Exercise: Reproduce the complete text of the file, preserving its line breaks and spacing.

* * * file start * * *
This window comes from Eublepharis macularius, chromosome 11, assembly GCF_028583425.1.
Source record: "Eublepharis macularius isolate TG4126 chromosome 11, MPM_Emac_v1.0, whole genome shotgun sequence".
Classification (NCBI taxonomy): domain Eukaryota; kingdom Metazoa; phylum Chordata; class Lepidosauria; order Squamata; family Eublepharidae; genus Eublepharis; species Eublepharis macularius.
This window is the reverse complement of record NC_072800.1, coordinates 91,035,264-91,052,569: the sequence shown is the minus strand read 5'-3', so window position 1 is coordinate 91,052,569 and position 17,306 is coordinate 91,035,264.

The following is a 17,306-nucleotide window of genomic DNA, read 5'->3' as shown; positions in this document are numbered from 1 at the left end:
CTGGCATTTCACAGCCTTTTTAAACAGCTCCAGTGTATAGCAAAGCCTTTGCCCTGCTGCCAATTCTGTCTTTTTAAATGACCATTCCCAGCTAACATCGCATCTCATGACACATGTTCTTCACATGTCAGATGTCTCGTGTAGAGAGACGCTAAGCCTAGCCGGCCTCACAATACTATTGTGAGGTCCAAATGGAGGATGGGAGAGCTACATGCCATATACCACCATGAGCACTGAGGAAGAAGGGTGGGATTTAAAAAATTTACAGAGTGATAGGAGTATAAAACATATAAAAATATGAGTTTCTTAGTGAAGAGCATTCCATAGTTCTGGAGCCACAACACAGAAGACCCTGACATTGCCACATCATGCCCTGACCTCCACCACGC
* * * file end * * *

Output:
This window comes from Eublepharis macularius, chromosome 11, assembly GCF_028583425.1.
Source record: "Eublepharis macularius isolate TG4126 chromosome 11, MPM_Emac_v1.0, whole genome shotgun sequence".
Classification (NCBI taxonomy): domain Eukaryota; kingdom Metazoa; phylum Chordata; class Lepidosauria; order Squamata; family Eublepharidae; genus Eublepharis; species Eublepharis macularius.
This window is the reverse complement of record NC_072800.1, coordinates 91,035,264-91,052,569: the sequence shown is the minus strand read 5'-3', so window position 1 is coordinate 91,052,569 and position 17,306 is coordinate 91,035,264.

The following is a 17,306-nucleotide window of genomic DNA, read 5'->3' as shown; positions in this document are numbered from 1 at the left end:
CTGGCATTTCACAGCCTTTTTAAACAGCTCCAGTGTATAGCAAAGCCTTTGCCCTGCTGCCAATTCTGTCTTTTTAAATGACCATTCCCAGCTAACATCGCATCTCATGACACATGTTCTTCACATGTCAGATGTCTCGTGTAGAGAGACGCTAAGCCTAGCCGGCCTCACAATACTATTGTGAGGTCCAAATGGAGGATGGGAGAGCTACATGCCATATACCACCATGAGCACTGAGGAAGAAGGGTGGGATTTAAAAAATTTACAGAGTGATAGGAGTATAAAACATATAAAAATATGAGTTTCTTAGTGAAGAGCATTCCATAGTTCTGGAGCCACAACACAGAAGACCCTGACATTGCCACATCATGCCCTGACCTCCACCACGC